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This page contains a single entry from the blog posted on August 17, 2006 4:47 PM. The previous post in this blog was Portland's future?. The next post in this blog is OMG. Many more can be found on the main index page or by looking through the archives.

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Thursday, August 17, 2006

More PDC math: $48K per apartment

Some more startling numbers in today's O story on affordable housing:

Since 1998, the city has spent $107 million on affordable housing, the report said. That's about 16 percent of all redevelopment spending within the city's 11 urban renewal districts. The cash comes from taxes paid on rising property values within the districts.

For that cash, the city helped developers build 2,212 apartments and condos.

That's $48,372.51 per apartment that the taxpayers paid. Geez, over the past eight years, how much has it cost to build a low-income apartment? It seems like an awfully high contribution from the public, and a low one from the developers.

I can't believe the good old boys don't want in on that one.

Comments (1)

Look on the bright side: the city doesn't just build "affordable housing", it also builds "market rate" housing. Headwaters, the SW 30th/Barbur development, will have over 100 apartments that the City rep called "market-rate" at $800-$1k/mo. These apartments are not intended to be "affordable" nor subsidized. They are intended to compete with regular marketplace apartments.

When asked why the City was building apartments for people who weren't poor, the response was staggering: "We want to prove we can do it." That's pretty good logic when you think about it--as long as you don't think about it.

Posted by: Anahit at August 17, 2006 05:18 PM

Wow! If you buy a class B/C apartment used it is only about $60K per unit.

Posted by: Steve at August 17, 2006 06:00 PM

PDC dosen't DO math...never did...next!!!

Posted by: anne at August 17, 2006 06:26 PM

bull's eye Anne

Posted by: Steve Schopp at August 17, 2006 06:45 PM

If the planners and politicians do not address the height/density issues, and at least ask the voters (the true financiers of this density) how they feel about this abrupt change to our city in the very near future (six months); then it is time for a citywide referendum on the height/density issue. It has been done in other cities, it is now time for us to demand it or do it.

The natural topographic scale of our hills, rivers, neigborhoods is being lost. And density (if that is what we want to this extent) can be achieved in other means than this loss of what is historically and geograhically Portland.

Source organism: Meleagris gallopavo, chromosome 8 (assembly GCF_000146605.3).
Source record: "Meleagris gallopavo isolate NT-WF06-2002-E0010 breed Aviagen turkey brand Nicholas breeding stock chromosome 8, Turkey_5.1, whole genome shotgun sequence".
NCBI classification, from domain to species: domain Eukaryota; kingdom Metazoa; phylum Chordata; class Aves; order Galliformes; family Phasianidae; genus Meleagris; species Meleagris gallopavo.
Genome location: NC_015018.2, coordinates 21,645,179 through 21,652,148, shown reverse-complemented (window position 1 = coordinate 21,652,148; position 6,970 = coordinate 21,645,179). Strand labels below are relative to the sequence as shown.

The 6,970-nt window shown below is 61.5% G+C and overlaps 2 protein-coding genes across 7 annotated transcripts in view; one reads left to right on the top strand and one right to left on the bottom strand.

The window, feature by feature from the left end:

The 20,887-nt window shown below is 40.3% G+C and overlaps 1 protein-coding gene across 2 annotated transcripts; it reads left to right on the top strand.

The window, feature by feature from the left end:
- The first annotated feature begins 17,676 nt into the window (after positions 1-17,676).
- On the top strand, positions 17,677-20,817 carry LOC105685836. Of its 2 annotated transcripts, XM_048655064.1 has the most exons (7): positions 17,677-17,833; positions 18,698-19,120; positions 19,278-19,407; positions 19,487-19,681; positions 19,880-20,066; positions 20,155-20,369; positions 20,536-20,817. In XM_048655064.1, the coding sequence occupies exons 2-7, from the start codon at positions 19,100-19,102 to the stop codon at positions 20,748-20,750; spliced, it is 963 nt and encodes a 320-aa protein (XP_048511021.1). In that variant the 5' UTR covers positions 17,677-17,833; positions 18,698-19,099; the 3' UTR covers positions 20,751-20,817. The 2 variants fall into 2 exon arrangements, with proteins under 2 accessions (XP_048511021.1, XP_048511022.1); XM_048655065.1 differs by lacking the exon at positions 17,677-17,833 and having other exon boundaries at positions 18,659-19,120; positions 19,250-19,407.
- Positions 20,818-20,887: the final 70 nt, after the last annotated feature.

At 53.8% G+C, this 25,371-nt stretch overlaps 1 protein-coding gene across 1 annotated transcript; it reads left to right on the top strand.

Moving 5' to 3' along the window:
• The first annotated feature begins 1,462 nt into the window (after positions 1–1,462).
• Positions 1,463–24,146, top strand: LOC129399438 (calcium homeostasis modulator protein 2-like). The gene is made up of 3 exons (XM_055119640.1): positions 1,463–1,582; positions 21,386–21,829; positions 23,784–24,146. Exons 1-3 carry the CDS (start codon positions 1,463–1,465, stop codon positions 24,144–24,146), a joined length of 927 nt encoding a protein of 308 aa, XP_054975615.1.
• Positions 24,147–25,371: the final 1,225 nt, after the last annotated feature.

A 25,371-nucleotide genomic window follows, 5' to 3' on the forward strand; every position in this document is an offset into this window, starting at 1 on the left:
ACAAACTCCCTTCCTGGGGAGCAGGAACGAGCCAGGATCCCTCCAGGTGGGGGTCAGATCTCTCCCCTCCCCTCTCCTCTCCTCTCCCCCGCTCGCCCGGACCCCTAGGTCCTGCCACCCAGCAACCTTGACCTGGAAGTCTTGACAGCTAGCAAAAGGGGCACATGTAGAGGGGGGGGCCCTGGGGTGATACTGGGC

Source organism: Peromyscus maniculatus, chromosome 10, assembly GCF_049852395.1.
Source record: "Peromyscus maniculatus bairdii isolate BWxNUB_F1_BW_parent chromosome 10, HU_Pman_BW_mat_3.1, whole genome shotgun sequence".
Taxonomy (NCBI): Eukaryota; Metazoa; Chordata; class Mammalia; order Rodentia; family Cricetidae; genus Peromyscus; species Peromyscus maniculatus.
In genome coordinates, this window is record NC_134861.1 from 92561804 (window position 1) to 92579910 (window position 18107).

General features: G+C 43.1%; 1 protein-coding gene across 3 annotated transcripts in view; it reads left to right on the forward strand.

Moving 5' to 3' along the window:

Many of us have been preaching in the past years that our politicians, developers, planners do not realize what will and is being created. We've tried, now we must demand reconsideration before it is too late.

Posted by: Jerry at August 17, 2006 10:13 PM

What is a reasonable amount per apartment/condo, per square foor, or whatever the appropreiate unit is?

Posted by: Hank at August 17, 2006 10:14 PM

At $200 a foot, a 600 sf apt would cost $120K.

A building serving seniors or disabled people living on their social security checks would basically have to be debt free.

Posted by: D. Licious at August 18, 2006 04:27 AM

"What is a reasonable amount per apartment/condo, per square foor, or whatever the appropreiate unit is?"

If you get really lucky with getting the thing thru permitting in a reasonable time (2 years!) and it is a "basic" (i.e. not a lot of fancy trim unit) about $125/sqft.

Posted by: Steve at August 18, 2006 07:47 AM

At $125, a 600 square foot apartment would cost about $75,000 ($125*600) to build. Assuming the average size of the affordable housing units is 600 feet, then they city is paying about $81 a square foot ($48372.51/600). I don't know if 600 square feet is near the average size, but this back of the envelop number makes the cities cost look cheap. Is that right?

Posted by: Hank at August 18, 2006 08:43 AM


You are looking at a subsidy here, don't forget that the Private Partner, collects rent for 20 years then as in the case of the subsidized UR at McCormik Peir or the "Harrison" is now turning around and selling them as Condos.

Someone should run the economics on that. What it amounts to is for very little capital investment, the Private Partner gets a 20-30 year cash flow which increases with inflation, and an established property to remodel and sell off as condos.

Posted by: Swimmer at August 18, 2006 10:04 AM

"It seems like an awfully high contribution from the public, and a low one from the developers."

The developers are not going to "contribute" to below-cost housing. If forced to build it, they merely increase the cost of the other homes they build. Then existing homesellers, seeing the price of new homes go up, increase their asking prices. The result is almost everyone pays more so a few lucky people can get "affordable" housing.

If we really want to keep housing affordable, get rid of all the land-use rules that half doubled Portlands home prices relative to cities that don't have such rules. Would that lead to urban sprawl? According to an ECONorthwest study commissioned by the Willamette Valley Livability Project (a 1000-Friends spin off), by 2050 under existing rules, 6.6 percent of the Willamette Valley will be urbanized. If we get rid of the rules, then 7.6 percent will be urbanized.

Is unaffordable housing a price we are willing to pay to save 1 percent of the valley? (Of course, if you already own your own home and benefit from artificially high prices, you have a conflict of interest and are disqualified from answering this question.)

Posted by: Randal O'Toole at August 18, 2006 03:08 PM

[Posted as indicated; restored later.]


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